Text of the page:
Learning from a Muscle-Up Attempt
Video Analysis by Travis Ewart

Recently a member of the Invictus Gymnastics Program posted a video of her muscle-up attempt in the Invictus Gymnastics Facebook Group to receive feedback from Coach Travis Ewart. One of the benefits of the program is that Travis takes a lot of time coaching people virtually who reach out and ask for help.

We wanted to share it with you all because his explanation is gold and he even took the time to screen shot her video and doodle-analysis on it to better describe what he’s talking about in his coaching notes. This is the level of effort you can expect from Coach Travis and his cues are always spot on for correcting faults or getting athletes to move in a certain way.

Muscle-Up Attempt Feedback

These are the comments Travis left under her post in the Facebook group. As you can see, there’s a ton of coaching that can be virtually and for the benefit of multiple athletes!


First thing’s first, the backswing is pretty bent up. Keeping your body stretched and trying to stretch your feet away from the rings will actually create more momentum into the forward (next) part of the swing. When your feet go this high, it’s safe to assume that they are going to be whipping up in the front as you go to transition, and since the goal is to keep your shoulders above the rest of your body, this is only going to make keeping your lower body beneath you more difficult. 

Though your feet and legs will be lower during the backswing with a straight body, you can create more momentum in your forward swing AND less speed in your feet which will ultimately help you keep your lower body lower, and your upper body higher than your upper body. I know this is a weird concept, but if your feet are whipping up in the front, it’s going to lead to an angle of a sit-up for the transition that is really difficult to finish (you’ll see what I mean below).


This next picture is where I want you to try to actually initiate the transition. That means that during the forward swing, when you hit this position, I want you to drive your straight legs backward behind you, the hips forward, and pull backward on the rings as much as you can. The goal here is to stop the feet abruptly (so they don’t go high in front of you), the hips will rise because they extend, and the backward pull on the rings will send your shoulders forward and upward to where you’re going to want to finish the transition.


Here is where it seems your hips are fully finished extending. There’s a lot to unpack about this position, but the main thing to consider is the amount of rotation your upper body is going to need to make in order to get over the rings where you can support yourself. 

On the left I attempted to draw the angles for you, and from my perspective you are going to have to do about a 120 degree sit-up to get into position…and that takes a lot of time. Additionally, because your legs are bent you don’t have the long lever of an extended set of legs to use as leverage for your sit-up. Keep in mind that it’s easier to sit up fast from a lying position on the floor than it is from a bent knee or tucked position. The extended legs bear more weight further from your hinging hips, thus are more difficult to move, and that means that your upper body won’t be able to effectively sit-up as easily or quickly with bent knees (which is actually why you see people who do muscle-ups in this position always kick their feet out and upward to finish the transition, and sometimes those feet kick higher than the rings for a no rep).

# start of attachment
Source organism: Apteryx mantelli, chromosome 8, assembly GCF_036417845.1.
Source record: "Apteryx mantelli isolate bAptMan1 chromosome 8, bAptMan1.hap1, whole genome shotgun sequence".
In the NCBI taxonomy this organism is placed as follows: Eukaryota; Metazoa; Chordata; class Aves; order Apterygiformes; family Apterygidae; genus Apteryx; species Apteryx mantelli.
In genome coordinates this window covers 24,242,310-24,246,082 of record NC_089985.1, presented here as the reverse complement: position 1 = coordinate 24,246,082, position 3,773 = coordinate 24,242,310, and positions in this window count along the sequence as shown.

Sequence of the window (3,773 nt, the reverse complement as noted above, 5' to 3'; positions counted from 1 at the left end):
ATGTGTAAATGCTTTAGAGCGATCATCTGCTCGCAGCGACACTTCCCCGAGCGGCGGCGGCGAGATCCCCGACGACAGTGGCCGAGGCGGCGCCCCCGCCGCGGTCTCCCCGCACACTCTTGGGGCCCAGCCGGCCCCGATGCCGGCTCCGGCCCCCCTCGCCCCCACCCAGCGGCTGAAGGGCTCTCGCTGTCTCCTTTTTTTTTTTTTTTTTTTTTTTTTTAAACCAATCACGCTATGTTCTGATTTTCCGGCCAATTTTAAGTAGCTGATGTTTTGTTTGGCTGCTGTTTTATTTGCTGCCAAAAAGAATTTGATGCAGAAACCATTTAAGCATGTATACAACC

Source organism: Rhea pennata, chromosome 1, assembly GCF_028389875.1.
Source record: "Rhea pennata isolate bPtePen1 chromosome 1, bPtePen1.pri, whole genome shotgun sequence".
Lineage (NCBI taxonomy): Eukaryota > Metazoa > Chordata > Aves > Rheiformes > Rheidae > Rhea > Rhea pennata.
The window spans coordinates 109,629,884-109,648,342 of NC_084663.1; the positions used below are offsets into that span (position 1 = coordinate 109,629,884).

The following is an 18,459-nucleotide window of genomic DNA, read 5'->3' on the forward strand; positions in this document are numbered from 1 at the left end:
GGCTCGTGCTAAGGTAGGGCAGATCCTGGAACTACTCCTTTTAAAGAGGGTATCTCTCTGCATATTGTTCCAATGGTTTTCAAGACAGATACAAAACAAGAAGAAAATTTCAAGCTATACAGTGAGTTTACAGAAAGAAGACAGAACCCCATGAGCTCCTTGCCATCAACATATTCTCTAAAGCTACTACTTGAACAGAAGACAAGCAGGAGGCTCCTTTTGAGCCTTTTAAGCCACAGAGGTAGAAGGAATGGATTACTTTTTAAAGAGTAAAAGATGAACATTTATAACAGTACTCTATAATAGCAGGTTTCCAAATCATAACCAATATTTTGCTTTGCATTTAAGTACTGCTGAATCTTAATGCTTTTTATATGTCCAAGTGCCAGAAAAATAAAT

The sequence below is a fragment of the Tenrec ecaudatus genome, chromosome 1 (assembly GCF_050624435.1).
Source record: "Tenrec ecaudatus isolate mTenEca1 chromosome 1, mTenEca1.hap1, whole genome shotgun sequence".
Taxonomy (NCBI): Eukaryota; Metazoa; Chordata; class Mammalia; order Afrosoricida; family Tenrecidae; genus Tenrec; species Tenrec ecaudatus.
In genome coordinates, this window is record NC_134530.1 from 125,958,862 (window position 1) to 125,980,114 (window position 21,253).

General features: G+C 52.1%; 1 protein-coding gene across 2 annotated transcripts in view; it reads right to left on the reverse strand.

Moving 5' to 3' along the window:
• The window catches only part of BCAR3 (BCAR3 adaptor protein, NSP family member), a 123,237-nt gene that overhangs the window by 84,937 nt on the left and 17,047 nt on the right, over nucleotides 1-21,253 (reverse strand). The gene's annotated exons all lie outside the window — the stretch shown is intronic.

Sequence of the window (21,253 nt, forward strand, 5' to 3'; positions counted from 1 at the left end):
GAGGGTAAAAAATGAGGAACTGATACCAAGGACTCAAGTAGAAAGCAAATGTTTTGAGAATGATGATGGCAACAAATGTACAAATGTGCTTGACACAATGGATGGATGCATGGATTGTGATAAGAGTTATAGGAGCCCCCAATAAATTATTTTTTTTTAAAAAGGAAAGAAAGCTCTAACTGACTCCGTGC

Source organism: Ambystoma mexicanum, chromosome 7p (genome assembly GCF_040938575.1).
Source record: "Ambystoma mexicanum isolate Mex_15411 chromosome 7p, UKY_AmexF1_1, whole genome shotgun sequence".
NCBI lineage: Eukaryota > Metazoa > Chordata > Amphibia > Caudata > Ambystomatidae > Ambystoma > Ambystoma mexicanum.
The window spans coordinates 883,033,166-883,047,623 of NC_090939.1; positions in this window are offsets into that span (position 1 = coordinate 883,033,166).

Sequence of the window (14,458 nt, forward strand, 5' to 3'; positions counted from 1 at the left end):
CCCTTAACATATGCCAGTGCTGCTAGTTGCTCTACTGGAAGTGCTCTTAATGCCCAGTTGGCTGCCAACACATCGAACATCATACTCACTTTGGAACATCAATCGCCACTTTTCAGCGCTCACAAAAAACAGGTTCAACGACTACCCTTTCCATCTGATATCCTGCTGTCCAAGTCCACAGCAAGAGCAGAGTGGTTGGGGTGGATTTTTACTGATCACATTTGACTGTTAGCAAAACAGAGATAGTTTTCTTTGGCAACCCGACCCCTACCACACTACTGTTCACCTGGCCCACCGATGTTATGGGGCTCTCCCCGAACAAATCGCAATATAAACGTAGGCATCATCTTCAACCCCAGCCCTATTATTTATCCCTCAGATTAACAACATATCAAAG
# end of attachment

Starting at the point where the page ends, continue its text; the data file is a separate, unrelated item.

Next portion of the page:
The figures on the left are what I’m ideally looking for. I know that it is a bit of an exaggeration of what I really expect, but this is what I want people to picture in their heads when approaching the muscle-up (to avoid the typical issue you’re having). Obviously the lower body is staying lower, upper body isn’t leaned back as much, and there will be much less rotation to get over the rings, which is great from a movement standpoint because it’s much less degree of rotation, but less degree also means less time.

One thing that you can think about that will probably help a lot, is try to look straight in front of you, at the floor, about 20 feet out, and try to watch this spot on the floor throughout the entire muscle-up. Keeping your head in this position and able to see that spot on the floor should help your upper body stay more toward the vertical position rather than leaning back toward horizontal.


Lastly, we look at where the transition left you. You did get really good height in your hips, but it’s because your upper body had to travel so far that by the time your upper body was at the right angle to be able to support you over the rings, your butt had already hit its highest point and began to fall before you could get your upper body into position. It truly is a race against gravity to get your upper body situated over the rings before your body drops.

Invictus Gymnastics Program

The Invictus Gymnastics Program is geared towards all level of athletes. The program consists of drills to help athletes improve in skills often seen in CrossFit, like handstand walks, muscle-ups (bar and ring), handstand push-ups, pistols and more. The program will help athletes not only improve their current gymnastics skills but will also help them become more efficient in their skills to avoid injury. And don’t worry, the sessions are broken into levels (Level I, Level II and Level III) so you can choose which level best suits you. The sessions can be added as a supplement to your current training program three days per week or as a stand-alone program.

Invictus Gymnastics

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